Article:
Andrew Throwing Nico At Sensory Swim In Sterling, Virginia

Only experienced swim instructors who have been working with autistic children for a hot minute will understand how important it is to be creative to assist your child in reaching small goals.

These small goals then add up & turn into bigger ones & voila – your child is swimming & enjoying themselves.

If your child is forced to do the same thing over & over & in the same way and cannot seem to master that skill, discouragement is going to be swimming up on them very quickly.

It’s kind of like the saying, “When you do the same thing over & over, expecting different results, that’s insanity”. Sometimes your child just needs a diversion from one skill to another (one he or she can accomplish) to go back & accomplish the first one.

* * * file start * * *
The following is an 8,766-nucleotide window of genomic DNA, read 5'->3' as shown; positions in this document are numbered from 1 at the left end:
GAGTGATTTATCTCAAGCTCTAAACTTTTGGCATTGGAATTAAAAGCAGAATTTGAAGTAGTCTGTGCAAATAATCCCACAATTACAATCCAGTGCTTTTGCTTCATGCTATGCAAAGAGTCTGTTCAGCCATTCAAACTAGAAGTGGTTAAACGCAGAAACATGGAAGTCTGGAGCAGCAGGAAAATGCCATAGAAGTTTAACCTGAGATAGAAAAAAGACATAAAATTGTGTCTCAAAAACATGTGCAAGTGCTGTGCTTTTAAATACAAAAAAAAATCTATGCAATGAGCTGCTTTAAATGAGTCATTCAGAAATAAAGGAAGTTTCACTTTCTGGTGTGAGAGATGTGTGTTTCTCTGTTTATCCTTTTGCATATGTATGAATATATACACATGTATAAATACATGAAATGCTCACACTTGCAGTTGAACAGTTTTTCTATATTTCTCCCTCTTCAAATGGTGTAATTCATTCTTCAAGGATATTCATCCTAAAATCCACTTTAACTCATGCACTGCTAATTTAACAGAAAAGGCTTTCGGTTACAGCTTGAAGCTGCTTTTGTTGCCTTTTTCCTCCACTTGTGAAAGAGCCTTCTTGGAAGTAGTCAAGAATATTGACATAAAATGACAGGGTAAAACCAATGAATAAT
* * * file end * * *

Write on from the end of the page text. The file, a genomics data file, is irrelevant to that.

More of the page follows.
Small wins always lead to huge progress.

Number Ten... You've Made The Cheerleading Team!

Be the cheerleader & let the teacher be the teacher!

You are the supporter, the best friend forever, the cheerleader. Don’t drill your child about their lesson afterward or build up their anxiety before their lesson.

A child on the spectrum processes information differently. Just let the lesson take place & each time your child will do their best & accomplish what they are able to accomplish.

Be happy with that. You don’t need to add to your job. If in fact, your child’s instructor asks you to help & work on some issue at home, then by all means dive in.

Also, if your child’s medications are changed, or something is different at home that may affect their swim lessons, don't be afraid to mention it to your child's instructor.

Theodore At Sensory Swim In Bel Air, Maryland

Open communication should always be encouraged! That’s it, parents, I mean cheerleaders. You can be your child’s best asset when it comes to learning to swim, just by being you & showing up. (Remember to bring them, of course).



PS. Congrats for discovering Autism & Swimming: 10 Things Every Parent Oughta Know.  Click the pic below to check out the official I Love Someone With Autism bracelet